Category Archives: The BOOKS etc. Club

Our fantastic book club! we’ll be putting monthly book reviews on here from our wonderful reviewer Becky.

Book of the Month – Humankind

Humankind: A Hopeful History 

By Rutger Bregman

It’s a belief that unites the left and right, psychologists and philosophers, writers and historians. It drives the headlines that surround us and the laws that touch our lives. From Machiavelli to Hobbes, Freud to Dawkins, the roots of this belief have sunk deep into Western thought. Human beings, we’re taught, are by nature selfish and governed by self-interest.

Humankind makes a new argument: that it is realistic, as well as revolutionary, to assume that people are good. The instinct to cooperate rather than compete, trust rather than distrust, has an evolutionary basis going right back to the beginning of Homo sapiens. By thinking the worst of others, we bring out the worst in our politics and economics too.

In this major book, internationally bestselling author Rutger Bregman takes some of the world’s most famous studies and events and reframes them, providing a new perspective on the last 200,000 years of human history. From the real-life Lord of the Flies to the Blitz, a Siberian fox farm to an infamous New York murder, Stanley Milgram’s Yale shock machine to the Stanford prison experiment, Bregman shows how believing in human kindness and altruism can be a new way to think – and act as the foundation for achieving true change in our society.

It is time for a new view of human nature.


By Becky Hinshelwood

If ever the world needed a positive image of humanity, it’s now. As countries begin to relax their various Covid restrictions, we’re all waiting to see if humans will really build the ‘better world’ that was so talked about in the early days of lockdown. Add to this the murder of George Floyd and subsequent anti-racist and far right protests both in the States and Europe, and Rutger Bregman’s book, Human Kind seems to me to be one of the most important things that you could read right now.

It certainly feels like we’re a vicious species on the brink of self destruction. But, of course, this impression comes from The News. This is the first thing that Bregman takes on. I’ve now limited my news intake and I feel a whole lot better. But this isn’t a lifestyle book, or a self help book (Bregman would shudder at the thought – I like him all the more for this!) It’s about history, anthropology, philosophy and psychology. Daunting? No. It reads as a collection of stories, anecdotes and lessons from your favourite teacher. The one who could always engage you even when you were in the depths of Year 11 cynicism.

I was drawn in from the start of Human Kind by Rutger Bregman’s excellent turn of phrase (he gives a happy nod to his collaborators on the translation, Elizabeth Manton and Erica Moore, in the acknowledgements). The tone manages to be engaging and readable without ever feeling like it was compromising on intellect. The first couple of stories that Bregman cites, one about Blitz-time London and another about the ‘real’ Lord of the Flies, had me unable to put the book down. I only normally feel this addicted when reading a novel!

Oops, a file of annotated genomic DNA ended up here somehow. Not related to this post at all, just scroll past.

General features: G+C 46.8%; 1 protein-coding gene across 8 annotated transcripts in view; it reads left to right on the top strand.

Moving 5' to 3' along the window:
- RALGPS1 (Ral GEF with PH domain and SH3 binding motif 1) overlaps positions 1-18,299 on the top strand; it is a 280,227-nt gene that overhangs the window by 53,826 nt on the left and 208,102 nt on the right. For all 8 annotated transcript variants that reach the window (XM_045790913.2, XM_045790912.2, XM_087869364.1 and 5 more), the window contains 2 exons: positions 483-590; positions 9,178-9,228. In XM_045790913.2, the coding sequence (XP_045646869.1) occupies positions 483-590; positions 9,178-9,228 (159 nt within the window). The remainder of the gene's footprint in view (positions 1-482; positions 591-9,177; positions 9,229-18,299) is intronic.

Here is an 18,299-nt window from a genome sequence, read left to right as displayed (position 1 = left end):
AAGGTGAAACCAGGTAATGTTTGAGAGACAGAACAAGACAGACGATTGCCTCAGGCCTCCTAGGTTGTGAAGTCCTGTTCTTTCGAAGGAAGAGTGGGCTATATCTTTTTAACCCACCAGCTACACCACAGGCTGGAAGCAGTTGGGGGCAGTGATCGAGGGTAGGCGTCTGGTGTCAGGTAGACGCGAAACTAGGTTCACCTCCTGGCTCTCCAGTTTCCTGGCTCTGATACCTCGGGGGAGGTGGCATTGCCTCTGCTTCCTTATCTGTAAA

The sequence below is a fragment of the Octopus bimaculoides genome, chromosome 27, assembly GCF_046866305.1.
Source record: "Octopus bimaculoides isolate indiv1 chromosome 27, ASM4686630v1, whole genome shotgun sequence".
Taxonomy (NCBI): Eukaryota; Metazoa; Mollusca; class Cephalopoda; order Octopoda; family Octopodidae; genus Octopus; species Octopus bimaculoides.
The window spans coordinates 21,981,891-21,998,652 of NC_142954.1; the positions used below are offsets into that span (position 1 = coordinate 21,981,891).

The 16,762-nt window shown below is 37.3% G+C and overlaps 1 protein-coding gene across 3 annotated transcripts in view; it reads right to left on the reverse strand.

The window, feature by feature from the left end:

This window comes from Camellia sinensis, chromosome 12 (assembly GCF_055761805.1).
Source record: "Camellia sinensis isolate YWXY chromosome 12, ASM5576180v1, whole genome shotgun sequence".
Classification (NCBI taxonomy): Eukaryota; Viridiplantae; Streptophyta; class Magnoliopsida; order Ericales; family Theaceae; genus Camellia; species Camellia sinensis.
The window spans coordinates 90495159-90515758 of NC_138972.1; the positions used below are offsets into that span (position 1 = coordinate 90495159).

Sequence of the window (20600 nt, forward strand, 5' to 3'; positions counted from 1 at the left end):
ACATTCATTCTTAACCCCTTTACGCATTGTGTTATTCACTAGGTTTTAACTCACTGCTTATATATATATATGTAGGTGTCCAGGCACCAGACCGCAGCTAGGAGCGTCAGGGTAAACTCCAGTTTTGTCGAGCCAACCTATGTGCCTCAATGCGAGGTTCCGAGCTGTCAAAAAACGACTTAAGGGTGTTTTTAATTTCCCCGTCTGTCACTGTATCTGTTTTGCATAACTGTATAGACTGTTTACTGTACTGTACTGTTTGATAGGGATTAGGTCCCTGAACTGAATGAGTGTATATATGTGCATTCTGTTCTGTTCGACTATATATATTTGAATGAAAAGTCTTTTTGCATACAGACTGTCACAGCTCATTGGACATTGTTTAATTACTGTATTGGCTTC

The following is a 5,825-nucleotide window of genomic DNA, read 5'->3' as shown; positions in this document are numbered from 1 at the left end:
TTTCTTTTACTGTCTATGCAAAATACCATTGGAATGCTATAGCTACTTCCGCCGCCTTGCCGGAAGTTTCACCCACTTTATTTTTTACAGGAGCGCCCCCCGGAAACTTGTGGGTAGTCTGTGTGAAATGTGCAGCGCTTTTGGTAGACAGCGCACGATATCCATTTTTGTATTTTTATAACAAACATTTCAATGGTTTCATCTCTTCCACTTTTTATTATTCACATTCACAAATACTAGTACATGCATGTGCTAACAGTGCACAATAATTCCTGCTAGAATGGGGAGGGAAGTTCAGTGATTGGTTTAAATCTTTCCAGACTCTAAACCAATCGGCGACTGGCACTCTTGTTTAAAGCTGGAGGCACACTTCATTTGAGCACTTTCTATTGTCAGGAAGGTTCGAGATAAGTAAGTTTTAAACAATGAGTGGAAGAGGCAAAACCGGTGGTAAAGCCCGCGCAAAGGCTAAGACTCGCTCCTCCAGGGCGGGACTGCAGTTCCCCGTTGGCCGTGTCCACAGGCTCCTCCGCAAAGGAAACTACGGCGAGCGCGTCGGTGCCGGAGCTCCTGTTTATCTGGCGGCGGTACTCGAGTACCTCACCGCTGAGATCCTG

It’s not all good news. We visit each example of humanity’s dark side over the course of this book. War. Power. Racism. Terrorism. Extremism. Time and time again, Bregman takes a fresh, and well supported, perspective on events to really penetrate and overturn my low expectations of human nature. By looking at real events and exposing influential experiments on human behaviour as flawed, Bregman makes an extremely powerful case. In each example, it is our innate friendliness as a species which somehow lies at the root of terrible things, “it is the best facets of human nature – loyalty, camaraderie, solidarity – that inspire us to take up arms.”

I was left floored by his account of the sociologist whose 1974 report was used to underpin much of the hardline system of policing which exists today in many American states. The press ignored both his subsequent retractions and his eventual suicide. Similarly I was haunted by the account of the 2014 killing of the black Eric Garner by a white police officer. Eric’s last words: “I can’t breathe”. Of course, at the time of writing Bregman could not have known that a huge wave of protest would soon be afoot after a strikingly similar murder. But in the wake of global support for Black Lives Matter, the ideas of human connection are very accurate indeed.

Then we turn to the establishment and institutions. Bregman takes us to innovative learning, working and correctional institutions (Norway do a lot right, it seems) which have not only worked but excelled. At a time when many of us are fretting about the makeshift homeschool that our kids are experiencing, it’s really rather settling.

We end as we begin, with The News. Newspapers, television and social media. That stream of information which we perceive makes us learned and informed. And yet consumed in the quantities most of us ingest, it makes us anxious, fearful, and behave against our natural inclination. When we begin to look at social media as a parallel to the WWI trenches, with people firing only because they can’t see their human victims, maybe we can begin to find a way out of it.